Hello all trailbuddies, hope your summer adventures are going well wherever they may lead you. When I lived in another part of the country prior to moving to Alaska, U.P. of upper Michigan, I must admit I didn't even know what a ptarmigan was or knew the word existed. Now living here in rural Alaska continuing my advenutures, watching and monitoring the birds seems to be part of my everyday life style. In my travels over the years up here, I've seen the male ptarmigan both in summer and winter plumage. Back in the spring, driving a dirt road I had some luck on in the past, I came upon both the male and female ptarmigan still in their winter plumage, just starting to show spring changes in their feathers with snow still on the ground. Let me pause for minute, can some please explain to me how the P in ptarmigan even comes in to play. It makes the word Ptarmigan look funny like it's spelled wrong. there's no p sound in this word when you pronounce it. Just seems odd to me. I have spent a lot of time watching the ptarmigans when I could locate them and getting good photographs of them made it all worth while. The more I read about the ptarmigan the more intrigued I seem to be. Here in Alaska the ptarmigan is also a game bird for some; hunted in the fall and well into winter. While I don't have any interest in hunting as you would think of it, I stictly hunt with my camera. I love the end results when I can reflect back on the good memories I have captured. The ptarmigan is the smallest of the grouse family that lives at the sub-alpine level in the mountians. Over the winter months the ptarmigan is pure white with a black beak. In my reading about this bird in my rocking chair, yes by the fireplace, this is the most thermally efficient of all birds. Late spring arrives and the male ptarmigan takes on a whole new apperance. The female ptarmigan on the other hand goes from a pure white in the winter to a disruptive camflauge in the summer.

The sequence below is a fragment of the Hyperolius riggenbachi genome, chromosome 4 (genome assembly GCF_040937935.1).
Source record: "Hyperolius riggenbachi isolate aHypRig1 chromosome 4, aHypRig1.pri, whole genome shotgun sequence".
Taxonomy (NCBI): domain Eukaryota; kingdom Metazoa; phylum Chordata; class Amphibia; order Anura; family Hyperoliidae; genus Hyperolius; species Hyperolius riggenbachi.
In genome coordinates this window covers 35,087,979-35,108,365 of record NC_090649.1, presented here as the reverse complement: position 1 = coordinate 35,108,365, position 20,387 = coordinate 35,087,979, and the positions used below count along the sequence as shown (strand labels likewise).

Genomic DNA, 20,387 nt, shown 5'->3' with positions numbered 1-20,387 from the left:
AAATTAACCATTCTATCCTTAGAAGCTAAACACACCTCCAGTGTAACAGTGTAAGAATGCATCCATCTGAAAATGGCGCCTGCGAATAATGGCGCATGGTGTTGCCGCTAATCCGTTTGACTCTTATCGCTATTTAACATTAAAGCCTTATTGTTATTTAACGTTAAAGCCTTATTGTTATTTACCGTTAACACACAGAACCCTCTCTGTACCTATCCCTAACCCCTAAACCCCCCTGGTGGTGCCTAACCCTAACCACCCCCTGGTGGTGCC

It displays a jumbled pattern of colors and tones that breaks up its outline to make it simply disappear into its surroundings. And this same pattern is displayed on the ptarmigan chicks as well. I was fortunate enough to be in the right spot at the right time to catch both the male and female as well as five ptarmigan chicks and record the summer camflauge.

Thus winter arrives and they turn back to an all white bird matching their winter environment. Truly an amazing bird that requires more in depth reading to fully understand it. Maybe you have a favorite bird that has captured your interest, my suggestion is to pick a detailed book on birds and learn all that you can while enjoying the beauty of birds wherever you may find them.
See you on down the trail,
Buford T. Porcupine


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